The Treasury Department announced plans Monday to sell the last of its shares in bailed-out insurer AIG.
The planned offering comes four years after AIG was crippled by the financial crisis and required a government bailout, called the Troubled Asset Relief Program, that eventually swelled to $182 billion. The government at one point owned 92% of the firm.
Treasury now owns 15.9% of AIG, or 234.2 million shares. The department did not reveal an offering price for these shares, though they're worth $7.8 billion at Monday's closing price of $33.36.
Following completion of the offering, the department will still hold warrants allowing it to purchase AIG stock in the future.
An AIG ( spokesman declined to comment. Shares rose 4% in midday trading Monday. )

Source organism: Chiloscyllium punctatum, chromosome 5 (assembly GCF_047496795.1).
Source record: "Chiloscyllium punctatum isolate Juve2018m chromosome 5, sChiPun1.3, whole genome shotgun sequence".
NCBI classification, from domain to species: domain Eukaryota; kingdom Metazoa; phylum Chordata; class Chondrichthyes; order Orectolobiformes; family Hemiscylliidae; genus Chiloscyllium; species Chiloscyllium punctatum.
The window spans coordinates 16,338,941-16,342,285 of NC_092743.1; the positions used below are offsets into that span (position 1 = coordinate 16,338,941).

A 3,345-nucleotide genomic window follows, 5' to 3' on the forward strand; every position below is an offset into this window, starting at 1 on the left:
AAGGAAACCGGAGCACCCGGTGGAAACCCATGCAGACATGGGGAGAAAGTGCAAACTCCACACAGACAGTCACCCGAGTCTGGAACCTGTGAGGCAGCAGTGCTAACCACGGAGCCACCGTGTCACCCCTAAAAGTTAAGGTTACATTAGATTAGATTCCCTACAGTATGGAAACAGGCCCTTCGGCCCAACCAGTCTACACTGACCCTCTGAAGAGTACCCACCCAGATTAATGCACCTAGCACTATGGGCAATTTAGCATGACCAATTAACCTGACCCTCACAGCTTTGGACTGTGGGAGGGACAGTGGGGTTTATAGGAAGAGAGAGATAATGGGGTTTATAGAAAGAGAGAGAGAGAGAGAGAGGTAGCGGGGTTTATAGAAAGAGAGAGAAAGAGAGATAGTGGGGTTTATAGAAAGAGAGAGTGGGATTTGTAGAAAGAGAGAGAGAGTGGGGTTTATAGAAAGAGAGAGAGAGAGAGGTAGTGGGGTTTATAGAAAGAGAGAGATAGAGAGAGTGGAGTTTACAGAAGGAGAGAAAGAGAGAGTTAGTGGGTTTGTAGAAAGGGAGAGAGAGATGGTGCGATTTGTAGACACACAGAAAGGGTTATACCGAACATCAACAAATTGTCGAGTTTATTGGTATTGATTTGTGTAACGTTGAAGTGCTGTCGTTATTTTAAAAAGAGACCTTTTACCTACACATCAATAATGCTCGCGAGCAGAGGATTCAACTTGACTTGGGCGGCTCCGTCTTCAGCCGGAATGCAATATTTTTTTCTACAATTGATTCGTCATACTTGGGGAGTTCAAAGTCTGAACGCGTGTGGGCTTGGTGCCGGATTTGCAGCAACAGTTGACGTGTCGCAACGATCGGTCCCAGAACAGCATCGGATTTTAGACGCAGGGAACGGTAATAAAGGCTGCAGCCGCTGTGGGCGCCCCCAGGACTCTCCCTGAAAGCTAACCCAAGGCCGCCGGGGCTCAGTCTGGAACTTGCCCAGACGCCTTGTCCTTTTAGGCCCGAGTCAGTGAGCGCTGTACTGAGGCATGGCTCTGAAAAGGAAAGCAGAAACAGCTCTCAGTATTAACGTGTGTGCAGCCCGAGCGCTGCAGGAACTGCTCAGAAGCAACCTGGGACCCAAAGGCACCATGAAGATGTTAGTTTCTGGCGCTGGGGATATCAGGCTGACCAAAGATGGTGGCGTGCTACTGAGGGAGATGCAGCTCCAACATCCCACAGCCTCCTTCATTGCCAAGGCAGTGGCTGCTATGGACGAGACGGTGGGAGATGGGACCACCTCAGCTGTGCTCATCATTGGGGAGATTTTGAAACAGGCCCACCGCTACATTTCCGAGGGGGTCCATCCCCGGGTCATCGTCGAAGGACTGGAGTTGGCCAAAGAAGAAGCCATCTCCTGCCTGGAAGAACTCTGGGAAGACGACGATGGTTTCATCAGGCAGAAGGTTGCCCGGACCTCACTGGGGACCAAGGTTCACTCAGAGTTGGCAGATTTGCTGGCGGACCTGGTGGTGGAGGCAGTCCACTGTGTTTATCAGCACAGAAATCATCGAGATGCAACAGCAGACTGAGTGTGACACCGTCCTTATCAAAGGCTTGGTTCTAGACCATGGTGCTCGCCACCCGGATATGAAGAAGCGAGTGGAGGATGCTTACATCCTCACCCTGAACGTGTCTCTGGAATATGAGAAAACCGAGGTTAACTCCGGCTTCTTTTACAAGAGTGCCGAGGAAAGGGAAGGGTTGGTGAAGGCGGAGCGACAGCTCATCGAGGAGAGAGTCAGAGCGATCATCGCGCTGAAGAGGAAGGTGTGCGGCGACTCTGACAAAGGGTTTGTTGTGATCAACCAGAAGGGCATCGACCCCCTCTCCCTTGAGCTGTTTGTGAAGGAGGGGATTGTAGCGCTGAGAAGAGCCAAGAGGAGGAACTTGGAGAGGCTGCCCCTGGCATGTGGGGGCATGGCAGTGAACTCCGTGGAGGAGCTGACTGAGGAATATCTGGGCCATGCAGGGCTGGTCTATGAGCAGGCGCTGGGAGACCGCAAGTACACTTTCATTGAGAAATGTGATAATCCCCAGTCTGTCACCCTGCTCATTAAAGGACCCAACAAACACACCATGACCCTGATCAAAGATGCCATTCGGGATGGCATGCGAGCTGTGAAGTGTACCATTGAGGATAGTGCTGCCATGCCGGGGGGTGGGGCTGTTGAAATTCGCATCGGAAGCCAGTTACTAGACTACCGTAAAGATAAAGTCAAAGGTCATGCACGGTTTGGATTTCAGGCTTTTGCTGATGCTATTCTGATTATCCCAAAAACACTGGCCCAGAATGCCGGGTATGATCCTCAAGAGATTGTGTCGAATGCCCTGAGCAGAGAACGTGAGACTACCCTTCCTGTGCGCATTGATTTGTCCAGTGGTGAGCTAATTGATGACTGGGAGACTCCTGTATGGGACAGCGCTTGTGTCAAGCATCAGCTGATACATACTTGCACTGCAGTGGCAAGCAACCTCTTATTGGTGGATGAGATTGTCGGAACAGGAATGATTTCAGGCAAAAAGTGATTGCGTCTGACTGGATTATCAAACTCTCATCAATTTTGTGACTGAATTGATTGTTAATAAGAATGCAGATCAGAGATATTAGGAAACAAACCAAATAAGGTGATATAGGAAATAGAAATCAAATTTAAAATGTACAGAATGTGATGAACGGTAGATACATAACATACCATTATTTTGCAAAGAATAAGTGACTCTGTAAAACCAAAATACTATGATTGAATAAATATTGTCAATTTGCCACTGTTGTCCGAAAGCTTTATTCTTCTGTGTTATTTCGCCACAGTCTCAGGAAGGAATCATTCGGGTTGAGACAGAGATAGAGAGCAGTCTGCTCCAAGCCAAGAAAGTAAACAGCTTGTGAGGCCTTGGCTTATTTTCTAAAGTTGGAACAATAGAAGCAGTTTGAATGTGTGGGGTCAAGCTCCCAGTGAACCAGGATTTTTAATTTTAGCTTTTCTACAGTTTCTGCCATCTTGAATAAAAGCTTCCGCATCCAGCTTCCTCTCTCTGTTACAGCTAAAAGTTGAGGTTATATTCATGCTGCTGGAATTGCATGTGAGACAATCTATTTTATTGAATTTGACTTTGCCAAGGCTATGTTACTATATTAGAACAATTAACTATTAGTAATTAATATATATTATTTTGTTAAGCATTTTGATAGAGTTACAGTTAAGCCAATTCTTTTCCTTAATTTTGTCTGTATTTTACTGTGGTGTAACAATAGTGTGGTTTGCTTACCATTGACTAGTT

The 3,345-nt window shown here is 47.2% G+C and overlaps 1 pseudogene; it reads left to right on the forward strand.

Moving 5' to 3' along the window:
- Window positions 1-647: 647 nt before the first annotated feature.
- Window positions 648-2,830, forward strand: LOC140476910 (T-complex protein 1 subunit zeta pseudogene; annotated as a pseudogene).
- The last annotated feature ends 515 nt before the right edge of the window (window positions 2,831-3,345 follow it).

Neil Barofsky, who oversaw TARP from 2008-2011 and is now a senior fellow at New York University School of Law, said the sale is "very good for the taxpayer." But he also called it "misleading in that nearly a third of that stock came from the Federal Reserve, not from purchases made by Treasury through the TARP program."
In an email to CNNMoney, Barofsky said the fact that Treasury paid out AIG's creditors at 100 cents on the dollar created a "massive moral hazard" and incentivizes "the exact same types of behavior that led to the last crisis and will almost certainly cause the next."
In September, the Treasury Department sold $20.7 billion worth of AIG shares, reducing its stake in the company from 53.4% to 15.9%. At that time, Treasury said it and the Federal Reserve together had generated a $15 billion profit on the AIG rescue, having recovered $197 billion on a $182 commitment.